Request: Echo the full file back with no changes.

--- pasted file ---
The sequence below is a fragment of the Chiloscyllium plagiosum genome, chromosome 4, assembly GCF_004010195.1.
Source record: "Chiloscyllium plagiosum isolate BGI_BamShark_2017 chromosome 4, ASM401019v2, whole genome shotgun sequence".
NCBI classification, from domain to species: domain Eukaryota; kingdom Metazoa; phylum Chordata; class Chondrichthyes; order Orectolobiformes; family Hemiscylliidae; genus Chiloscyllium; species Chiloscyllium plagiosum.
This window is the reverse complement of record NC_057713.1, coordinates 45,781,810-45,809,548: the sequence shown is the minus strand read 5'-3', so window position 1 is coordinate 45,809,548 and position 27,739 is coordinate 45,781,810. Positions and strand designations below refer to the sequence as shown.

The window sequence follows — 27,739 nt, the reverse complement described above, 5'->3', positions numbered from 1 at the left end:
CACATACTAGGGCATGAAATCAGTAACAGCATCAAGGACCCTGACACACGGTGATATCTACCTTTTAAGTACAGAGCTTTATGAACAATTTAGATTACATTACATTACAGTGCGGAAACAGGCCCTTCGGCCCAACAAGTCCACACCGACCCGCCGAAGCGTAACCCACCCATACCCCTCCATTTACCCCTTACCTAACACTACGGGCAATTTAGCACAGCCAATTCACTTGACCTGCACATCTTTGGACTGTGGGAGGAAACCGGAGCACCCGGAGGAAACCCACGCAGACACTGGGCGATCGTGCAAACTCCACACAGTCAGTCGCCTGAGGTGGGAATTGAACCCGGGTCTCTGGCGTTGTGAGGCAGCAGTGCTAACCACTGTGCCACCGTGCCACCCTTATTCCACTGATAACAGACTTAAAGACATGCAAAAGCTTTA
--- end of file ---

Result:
The sequence below is a fragment of the Chiloscyllium plagiosum genome, chromosome 4, assembly GCF_004010195.1.
Source record: "Chiloscyllium plagiosum isolate BGI_BamShark_2017 chromosome 4, ASM401019v2, whole genome shotgun sequence".
NCBI classification, from domain to species: domain Eukaryota; kingdom Metazoa; phylum Chordata; class Chondrichthyes; order Orectolobiformes; family Hemiscylliidae; genus Chiloscyllium; species Chiloscyllium plagiosum.
This window is the reverse complement of record NC_057713.1, coordinates 45,781,810-45,809,548: the sequence shown is the minus strand read 5'-3', so window position 1 is coordinate 45,809,548 and position 27,739 is coordinate 45,781,810. Positions and strand designations below refer to the sequence as shown.

The window sequence follows — 27,739 nt, the reverse complement described above, 5'->3', positions numbered from 1 at the left end:
CACATACTAGGGCATGAAATCAGTAACAGCATCAAGGACCCTGACACACGGTGATATCTACCTTTTAAGTACAGAGCTTTATGAACAATTTAGATTACATTACATTACAGTGCGGAAACAGGCCCTTCGGCCCAACAAGTCCACACCGACCCGCCGAAGCGTAACCCACCCATACCCCTCCATTTACCCCTTACCTAACACTACGGGCAATTTAGCACAGCCAATTCACTTGACCTGCACATCTTTGGACTGTGGGAGGAAACCGGAGCACCCGGAGGAAACCCACGCAGACACTGGGCGATCGTGCAAACTCCACACAGTCAGTCGCCTGAGGTGGGAATTGAACCCGGGTCTCTGGCGTTGTGAGGCAGCAGTGCTAACCACTGTGCCACCGTGCCACCCTTATTCCACTGATAACAGACTTAAAGACATGCAAAAGCTTTA